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------CHESTER EDUCATION COMMITTEE.

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CHESTER EDUCATION COMMITTEE. A meeting of the Chester Education Commit- tee was held on Monday, at the Town Hall, the chairman (Alderman H. T. Brown) presiding. Among those present were the Bishop of Chester, Miss Beatrice Clay, Miss Joyce, Mr. James G. Frost (vice-chairman), Aldermen Dr. Roberts, Dr. Stolterfoth, John Jones (St. Oswald's) and W. H. Churton. Professor McCunn, the Rev. J. D. Best, the Rev. Father Chambers, Messrs. J. Kgertom Gilbert, R. Cecil Davies, R. H. Lanceley, J. D. Siddall, G. R. Griffith, W. Vernon and C. P. CJockrill. HOOLE AND HIGHER EDUCATION. IMPORTANT LETTER. The Chairman read a letter from Mr. R. P. Ward, director of education to the Cheshire -education authority, stating that at a meeting of the Higher Educui on Committee of the county authority, heidon the 8th inst.. a resolution was presented from 'the Hogle Urban Council asking that the local .eduewtion authority of the Cheshire County Council siurald take steps with a view to the provision in Hoole of a school for higher education, for Hoole and the townships in the Chester Union, under part 2 of the Education Act, )902.. The committee had carefully con- sidered this question, and passed a, resolution stating it did not consider it desirable to provide a secondary school for Hoole and the townships in the Chester Union area but was of opinion that a good school or schools for'boys and girls should be provided in conjunction with the city of Chester,, and situated so as to be available for pupils from Hoole and the district around Chester. The committee had further authorised him to enter into communication with the education authority of Chester, and to make enquiries as to whether it would be willing to confer with the county committee in regard to the provision of such a school or schools. The Chairman suggested that the. committee should intimate their willingness to meet any deputation from the county education authority, but that they d'd not feel themselves at present in a position to discuss the subject with them. inasmuch as they were themselves awaiting a re- port on the same subject from the director. After some discussion, the Chairman moved a resolution embodying these views, and stating that as soon as the pending report of the director on the question of higher education had been con- sidered, the committee would be pleased to confer with a deputation from the county authority with a. view to a mutual co-operation. Mr. James G. Frost seconded the resolution, and it was carried. THE FEE QUESTION Mr. Lanceley asked for the opinion of the Town Clerk respecting the practice of certain s< hools in Chester of charging a somewhat higher fee than was current among the elementary schools. In the trust deeds of certain schools there was a special clfuise which stipulated that those: schools should be used for the labouring, manufacturing and other poorer classes in the city, and for no other purpose. He would like to know how the practice of the managers in charging much higher fees than were common in other elementary schools could' be. substantiated, in view of such a condition as that contained in the trust deeds. The Town Clerk repFed that he could find nothing in the trust deeds to prevent the charge of fees, provided the schools complied with the provisions of the Education Act and fell within the oategorv of public elementary schools. The schools could moreover, charge the maximum of fees allowed by the Board of Education. Mr. Lenceley: In your opinion they arp per- fectly justified? The Town Clerk: Perfectly justified. EVENING SCHOOL. The Chairman referred to the success of the evening school for pupils. It commenced with 24 girls on the books, and the last return he saw shewed that there w?re 42 on the books REQUEST FROM THE FREE CHURCH COUNCIL Dr. Stolterfoth moved the adoption of a recom- mendation of the Finance fEdacation) Sub-com- mittee. that the Chester Evangelical Free Church 'Council be supplied with a copy of the minutes of proceedings of the committee. The Bishop seconded. Alderman Churton said the committee would be doubtless willing to supnly copies of the minutes to any persons who might'be legitimately entitled to them. but in complying with this request they would be adopting a precedent, and would prob- ably in future receive similar requests from other religious bodies in the town. He was not aware that the Free Church Council represented all the 'Nonconformist bodies in the town. If they did he would feel more disposed to acquiesce with their application. Alderman Jones pointed out that the Free Church Council represented all the Free Churches in the city, and inasmuch as the Ratepayers' Association and the Chester Traders' Association were furnished with copies of the minutes of the Town Council, he thought the committee would be only following a precedent which had been set by the Council The Bishop sincerely hoped the committee would pass the resolution, because as far as he knew the Free Church Council included all the evangelical bodies The only other Christian body so far as he knew, was the Roman Catholic, and the com- mittee would doubtless be glad to meet them in the same way. If the committee erred at all, thev erred on the side of virtue. Mr. J. Egerton Gilbert asked if the Free Church Council was interested in education any more than any other association in the city. The Bishop: Can you say that a body repre- senting religious denominations in the city is not interested in education? The resolution was carried'. LECTURES ON BIOLOGY. The Chairman remarked that the course of biological lectures to teachers and assistant teachers promised to be a great .success. The attendance at the first lecture was very large, numbering 130, out of a total of 170 teachers in the city. On the second occasion there were about '150 present, and all seemed deeply inter- ested in the lecture. "A GRAVE IRREGULARITY." MR. LANCELEY ON THE WARPATH. At the close of the meeting Mr. Lanceley said it would be remembered that at the last meeting he called attention to the replies received from the King's School to the questions put to the governing body of that institution. After care- fully perusing the replies to the queries sub- mitted to the governing body of that school, he made it his business to make inquiry as to the nature of the replies received from the other schools to whom the same questions were sent. He ascertained from the director of education that generally no assistance was required from other schools On asking for a. copy of the return sent in from the Arnold House School—which was the only other school in the city at all comparable with the King's School, he found that the re- plies were of considerable importance. There- fore he thought they ought to have been made known to the committee as early as possible. In his opinion the replies from that. school were of equal importance to the replies from the King's School, and he found they were accompanied by a most important letter, dated October 6, which had not been laid before the committee. He wished to know why the letter had not been laid before the committee. The Director replied that any letters he had received would be incorporated in the report he was at present preparing. Mr. Lanceley reiterated that, in view of its importance, the letter ought to have been sub- mitted to the committee at the earliest possible moment. The Chairman said that in all probability the letter would be made known to the committee when the director's report on higher education was presented. Mr. Lanceley: My point is this—here is the reply from th? Kind's School brought specifically under our notice. The reply from Arnold House School is equally important, and I do not think we ought to give prominence to ane without the ther. The Chairman pointed out that the cases of the King's School and Technical School were not analagous to those of the other schools fram which reports had been received, inasmuch as they had applied for assistance from the committee. Mr. Lanceley thought the director was taking on his shoulders a serious responsibility in with- holding from the committee a letter addressed to them. The Director, in reply, repudiated having done anything of the kind, and pointed out that as the letter accompanied a report from the headmaster, it would appear in the general report he was drafting. Mr. Lanceley said Mr. Fish's letter contained a serious protest on certain points, and his chief contention was that the withholding of the letter from the committee was a grave irregularity. The subject then dropped, and Mr. Lanceley intimated his intention to move that the letter be read at the next meeting. PRIZES FOR REGULAR ATTENDANCE. At a meeting of the Elementary School Attend- ance Sub-committee a letter was received from the Local Government Board stating that they had no authority to give a formal approval to the scheme of giving prizes and certificates for the regular attendance of school children, and adding: The Board have in another case expressed the view that a limited expenditure in the purchase of prizes for scholars attending public elementary schools in respect of exceptional attendance, pro- gress or conduct may legally he defrayed by the local education authority. The Board do not con- sider. however, that prizes legally be given to all children whose conduct and progress have been satÍf:fa.ctorv. and who 111n." made a CCTt in number of attendances. It was resolved that further consideration of the subject be postponed, and that the director en- deavour to obtain an interview thereon with the Local Government Board while in London. SANITARY AND STRUCTURAL CON- DITION OF SCHOOLS. At a meeting of the Elementary Schools Man- AGOAICUI SUB-COUICJIIICE the. SUX'VOJOJ P*E* J scnted a report upon the sanitary and structural condition of the city elementary schools. Details were given of a number of schools which did not in every respect meet the present day require- ments of the Board of Education, and he was afraid that no amendments to some of the build- ings would raise them to the oidinary standard if the Board's approval was to be obtained. It was resolved that the City Surveyor be in- structed to present a report shewing (1) schools in good condition requiring minor repairs, (2) schools in fair condition requiring extensive re- pairs, (3) schools in bad condition but capable of repair, and (4) schools unfit for their purpose, and specifying thfe improvements to be carried out in each case. APPOINTMENT. At a recent meeting of the Finance Education Sub-committee, Mr. G. R. Cuttle was appointed senior clerk .at a commencing salary of £ 120 per annum, rising to J3150 at the rate of 95 per annum.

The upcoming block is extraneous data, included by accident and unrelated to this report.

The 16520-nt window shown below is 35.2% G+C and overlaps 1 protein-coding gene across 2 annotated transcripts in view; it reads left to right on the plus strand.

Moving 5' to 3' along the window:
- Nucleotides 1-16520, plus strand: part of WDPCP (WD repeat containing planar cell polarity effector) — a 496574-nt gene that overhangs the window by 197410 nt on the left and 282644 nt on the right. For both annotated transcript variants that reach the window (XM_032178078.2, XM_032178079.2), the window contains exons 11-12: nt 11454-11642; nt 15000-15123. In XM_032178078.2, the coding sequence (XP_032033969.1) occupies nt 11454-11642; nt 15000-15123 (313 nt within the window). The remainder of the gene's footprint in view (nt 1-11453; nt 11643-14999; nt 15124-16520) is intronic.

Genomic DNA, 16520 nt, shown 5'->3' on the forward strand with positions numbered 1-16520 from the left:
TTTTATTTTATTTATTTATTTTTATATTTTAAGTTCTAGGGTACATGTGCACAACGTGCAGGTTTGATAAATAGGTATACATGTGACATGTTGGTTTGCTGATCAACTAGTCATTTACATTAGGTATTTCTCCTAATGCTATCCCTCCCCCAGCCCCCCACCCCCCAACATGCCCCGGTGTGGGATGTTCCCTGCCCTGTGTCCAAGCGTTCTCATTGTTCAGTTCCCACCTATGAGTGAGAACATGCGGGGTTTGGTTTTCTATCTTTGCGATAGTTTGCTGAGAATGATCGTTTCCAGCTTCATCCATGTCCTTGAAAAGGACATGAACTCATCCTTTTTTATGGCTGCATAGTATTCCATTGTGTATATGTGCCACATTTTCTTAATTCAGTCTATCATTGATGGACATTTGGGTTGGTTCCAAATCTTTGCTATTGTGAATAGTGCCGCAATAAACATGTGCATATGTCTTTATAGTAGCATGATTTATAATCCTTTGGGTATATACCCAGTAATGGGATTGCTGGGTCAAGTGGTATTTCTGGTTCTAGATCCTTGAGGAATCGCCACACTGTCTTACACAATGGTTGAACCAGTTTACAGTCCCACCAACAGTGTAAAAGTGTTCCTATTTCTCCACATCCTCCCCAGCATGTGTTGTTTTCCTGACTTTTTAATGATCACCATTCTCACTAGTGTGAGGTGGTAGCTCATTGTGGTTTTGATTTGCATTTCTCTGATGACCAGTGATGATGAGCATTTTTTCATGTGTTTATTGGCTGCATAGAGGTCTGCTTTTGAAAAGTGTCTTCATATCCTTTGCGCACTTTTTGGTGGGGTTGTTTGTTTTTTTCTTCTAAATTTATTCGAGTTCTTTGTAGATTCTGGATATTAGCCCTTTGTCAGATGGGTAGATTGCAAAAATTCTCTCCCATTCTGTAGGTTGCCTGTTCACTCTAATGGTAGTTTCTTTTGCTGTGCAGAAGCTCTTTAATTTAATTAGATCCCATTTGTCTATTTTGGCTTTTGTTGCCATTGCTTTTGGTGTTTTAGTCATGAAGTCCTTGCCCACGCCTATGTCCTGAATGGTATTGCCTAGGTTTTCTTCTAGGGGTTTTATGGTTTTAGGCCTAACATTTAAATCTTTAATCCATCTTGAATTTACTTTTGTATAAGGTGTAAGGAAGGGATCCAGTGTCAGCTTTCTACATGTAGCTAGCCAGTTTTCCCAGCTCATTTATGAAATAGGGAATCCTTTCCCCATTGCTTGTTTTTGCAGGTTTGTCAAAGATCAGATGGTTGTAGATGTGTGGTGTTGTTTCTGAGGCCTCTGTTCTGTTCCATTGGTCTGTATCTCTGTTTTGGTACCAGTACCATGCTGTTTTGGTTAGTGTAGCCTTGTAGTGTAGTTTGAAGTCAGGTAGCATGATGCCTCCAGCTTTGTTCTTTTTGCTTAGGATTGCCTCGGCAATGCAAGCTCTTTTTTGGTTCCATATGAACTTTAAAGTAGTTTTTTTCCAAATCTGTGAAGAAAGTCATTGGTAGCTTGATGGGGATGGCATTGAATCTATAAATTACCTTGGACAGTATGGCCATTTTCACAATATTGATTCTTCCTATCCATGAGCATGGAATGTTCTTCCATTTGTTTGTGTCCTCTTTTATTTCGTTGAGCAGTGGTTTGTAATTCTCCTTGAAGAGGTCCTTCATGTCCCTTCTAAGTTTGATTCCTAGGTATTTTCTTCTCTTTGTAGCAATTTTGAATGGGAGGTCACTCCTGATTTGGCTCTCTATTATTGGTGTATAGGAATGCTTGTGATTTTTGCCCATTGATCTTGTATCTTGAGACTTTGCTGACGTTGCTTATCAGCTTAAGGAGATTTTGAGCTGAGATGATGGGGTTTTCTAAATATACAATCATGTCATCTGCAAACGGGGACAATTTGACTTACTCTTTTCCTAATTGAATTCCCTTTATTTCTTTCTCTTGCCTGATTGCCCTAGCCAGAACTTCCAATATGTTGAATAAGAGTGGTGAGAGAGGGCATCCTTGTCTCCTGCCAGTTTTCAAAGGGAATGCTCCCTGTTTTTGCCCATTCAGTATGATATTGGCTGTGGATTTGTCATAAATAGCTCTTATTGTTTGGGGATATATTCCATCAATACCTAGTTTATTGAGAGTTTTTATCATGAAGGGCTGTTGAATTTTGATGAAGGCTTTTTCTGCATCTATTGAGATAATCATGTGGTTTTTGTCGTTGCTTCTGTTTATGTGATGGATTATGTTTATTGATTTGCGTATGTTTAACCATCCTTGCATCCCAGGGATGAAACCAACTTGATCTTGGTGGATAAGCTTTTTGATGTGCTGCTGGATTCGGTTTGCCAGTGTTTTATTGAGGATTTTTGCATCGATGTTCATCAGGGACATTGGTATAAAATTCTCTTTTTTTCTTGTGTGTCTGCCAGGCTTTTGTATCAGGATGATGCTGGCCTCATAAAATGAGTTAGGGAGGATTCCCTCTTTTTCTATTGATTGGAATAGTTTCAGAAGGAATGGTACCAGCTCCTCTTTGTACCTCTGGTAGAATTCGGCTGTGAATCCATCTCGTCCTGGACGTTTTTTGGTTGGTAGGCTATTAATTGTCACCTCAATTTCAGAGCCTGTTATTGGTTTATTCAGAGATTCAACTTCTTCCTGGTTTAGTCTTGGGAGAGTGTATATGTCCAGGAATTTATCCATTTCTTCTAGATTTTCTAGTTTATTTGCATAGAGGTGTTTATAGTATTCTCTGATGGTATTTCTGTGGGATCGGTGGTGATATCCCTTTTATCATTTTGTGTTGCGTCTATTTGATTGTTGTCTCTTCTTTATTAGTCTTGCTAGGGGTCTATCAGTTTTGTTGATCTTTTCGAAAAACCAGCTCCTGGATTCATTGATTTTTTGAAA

-------------. CHESTER GENERAL…

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THE LATE MR. J. S. SWIFT,…